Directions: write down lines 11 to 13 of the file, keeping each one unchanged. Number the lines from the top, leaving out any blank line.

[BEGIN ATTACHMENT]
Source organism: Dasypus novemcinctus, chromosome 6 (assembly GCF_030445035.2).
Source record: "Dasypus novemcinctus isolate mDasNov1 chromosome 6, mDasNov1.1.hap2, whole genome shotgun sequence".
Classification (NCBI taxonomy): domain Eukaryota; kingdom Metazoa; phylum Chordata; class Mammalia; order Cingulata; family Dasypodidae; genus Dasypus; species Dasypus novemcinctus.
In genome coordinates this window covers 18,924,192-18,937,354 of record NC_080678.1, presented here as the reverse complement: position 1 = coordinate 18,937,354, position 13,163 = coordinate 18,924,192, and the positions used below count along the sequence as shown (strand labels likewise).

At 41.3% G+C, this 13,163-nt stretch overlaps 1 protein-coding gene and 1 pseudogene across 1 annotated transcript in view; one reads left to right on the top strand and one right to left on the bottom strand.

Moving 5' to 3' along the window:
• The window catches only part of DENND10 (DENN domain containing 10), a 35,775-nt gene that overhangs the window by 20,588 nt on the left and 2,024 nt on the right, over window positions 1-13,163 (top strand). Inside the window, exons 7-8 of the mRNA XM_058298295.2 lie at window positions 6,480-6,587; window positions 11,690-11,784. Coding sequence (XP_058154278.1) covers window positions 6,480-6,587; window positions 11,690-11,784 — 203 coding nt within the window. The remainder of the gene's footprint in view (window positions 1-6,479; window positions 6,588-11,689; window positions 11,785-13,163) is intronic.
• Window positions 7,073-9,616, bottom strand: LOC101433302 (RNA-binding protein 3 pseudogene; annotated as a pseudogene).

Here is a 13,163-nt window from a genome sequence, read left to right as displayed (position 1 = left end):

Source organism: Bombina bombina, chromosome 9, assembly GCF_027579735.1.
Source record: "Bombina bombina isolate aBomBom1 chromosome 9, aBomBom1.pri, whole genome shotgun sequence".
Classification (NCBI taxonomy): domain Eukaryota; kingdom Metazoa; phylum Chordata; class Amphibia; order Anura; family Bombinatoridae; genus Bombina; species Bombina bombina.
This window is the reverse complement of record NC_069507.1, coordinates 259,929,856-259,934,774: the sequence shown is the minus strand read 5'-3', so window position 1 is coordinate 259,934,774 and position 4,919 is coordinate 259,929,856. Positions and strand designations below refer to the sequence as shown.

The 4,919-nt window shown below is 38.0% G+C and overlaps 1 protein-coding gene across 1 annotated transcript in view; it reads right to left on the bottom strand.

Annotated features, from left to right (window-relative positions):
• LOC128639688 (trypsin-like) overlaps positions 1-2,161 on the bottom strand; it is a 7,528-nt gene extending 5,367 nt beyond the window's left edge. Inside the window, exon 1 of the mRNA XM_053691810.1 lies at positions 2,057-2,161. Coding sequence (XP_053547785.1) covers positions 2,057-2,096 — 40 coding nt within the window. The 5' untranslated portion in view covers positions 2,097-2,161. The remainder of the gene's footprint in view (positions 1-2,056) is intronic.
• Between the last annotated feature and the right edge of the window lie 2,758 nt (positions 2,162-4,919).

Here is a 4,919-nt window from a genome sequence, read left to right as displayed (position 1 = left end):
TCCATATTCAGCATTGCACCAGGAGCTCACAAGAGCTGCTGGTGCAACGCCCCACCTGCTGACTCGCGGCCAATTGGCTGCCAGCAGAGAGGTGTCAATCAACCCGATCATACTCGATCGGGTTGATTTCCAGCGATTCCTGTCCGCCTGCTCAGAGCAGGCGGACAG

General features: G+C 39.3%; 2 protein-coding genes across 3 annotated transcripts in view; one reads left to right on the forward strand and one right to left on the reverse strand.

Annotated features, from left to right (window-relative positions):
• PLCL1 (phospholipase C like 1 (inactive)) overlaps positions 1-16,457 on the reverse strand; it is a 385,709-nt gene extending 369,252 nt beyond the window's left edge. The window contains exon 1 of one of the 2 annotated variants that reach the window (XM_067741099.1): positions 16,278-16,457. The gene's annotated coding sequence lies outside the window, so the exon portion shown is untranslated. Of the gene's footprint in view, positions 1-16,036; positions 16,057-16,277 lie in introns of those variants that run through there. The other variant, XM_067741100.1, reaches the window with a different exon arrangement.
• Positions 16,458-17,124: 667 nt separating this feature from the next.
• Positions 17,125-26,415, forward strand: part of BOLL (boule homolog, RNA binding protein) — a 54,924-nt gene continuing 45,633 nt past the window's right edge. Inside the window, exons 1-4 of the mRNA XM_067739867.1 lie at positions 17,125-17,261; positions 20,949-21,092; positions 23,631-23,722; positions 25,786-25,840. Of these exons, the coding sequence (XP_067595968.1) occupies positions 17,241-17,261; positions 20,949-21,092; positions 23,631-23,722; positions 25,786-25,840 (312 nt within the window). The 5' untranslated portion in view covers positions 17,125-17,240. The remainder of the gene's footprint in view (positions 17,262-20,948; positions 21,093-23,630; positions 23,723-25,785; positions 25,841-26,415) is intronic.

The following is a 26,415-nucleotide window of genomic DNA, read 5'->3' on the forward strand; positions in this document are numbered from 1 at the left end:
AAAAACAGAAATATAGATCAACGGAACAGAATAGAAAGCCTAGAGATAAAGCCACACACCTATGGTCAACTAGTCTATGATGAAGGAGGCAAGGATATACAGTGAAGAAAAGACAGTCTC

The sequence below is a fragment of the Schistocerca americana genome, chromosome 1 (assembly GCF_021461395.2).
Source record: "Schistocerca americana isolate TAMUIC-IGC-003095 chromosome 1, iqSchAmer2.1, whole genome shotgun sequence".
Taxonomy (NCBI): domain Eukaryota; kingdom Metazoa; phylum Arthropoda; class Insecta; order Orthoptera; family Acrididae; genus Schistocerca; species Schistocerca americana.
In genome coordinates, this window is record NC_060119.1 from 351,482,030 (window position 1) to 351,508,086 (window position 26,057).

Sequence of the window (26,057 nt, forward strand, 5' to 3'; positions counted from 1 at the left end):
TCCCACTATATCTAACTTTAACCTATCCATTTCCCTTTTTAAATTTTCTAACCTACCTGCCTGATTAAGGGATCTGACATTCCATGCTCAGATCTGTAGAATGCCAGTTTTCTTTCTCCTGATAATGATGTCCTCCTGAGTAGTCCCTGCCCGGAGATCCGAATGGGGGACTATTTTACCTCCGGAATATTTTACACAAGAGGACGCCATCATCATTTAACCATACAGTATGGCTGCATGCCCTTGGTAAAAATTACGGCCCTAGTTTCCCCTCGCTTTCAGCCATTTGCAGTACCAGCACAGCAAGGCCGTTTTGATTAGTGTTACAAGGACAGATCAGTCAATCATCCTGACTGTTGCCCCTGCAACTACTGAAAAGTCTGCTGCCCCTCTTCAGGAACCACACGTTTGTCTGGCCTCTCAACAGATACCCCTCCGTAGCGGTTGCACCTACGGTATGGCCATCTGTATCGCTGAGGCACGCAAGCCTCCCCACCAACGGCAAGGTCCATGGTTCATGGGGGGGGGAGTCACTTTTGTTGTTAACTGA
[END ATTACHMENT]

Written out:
Source record: "Bombina bombina isolate aBomBom1 chromosome 9, aBomBom1.pri, whole genome shotgun sequence".
Classification (NCBI taxonomy): domain Eukaryota; kingdom Metazoa; phylum Chordata; class Amphibia; order Anura; family Bombinatoridae; genus Bombina; species Bombina bombina.
This window is the reverse complement of record NC_069507.1, coordinates 259,929,856-259,934,774: the sequence shown is the minus strand read 5'-3', so window position 1 is coordinate 259,934,774 and position 4,919 is coordinate 259,929,856. Positions and strand designations below refer to the sequence as shown.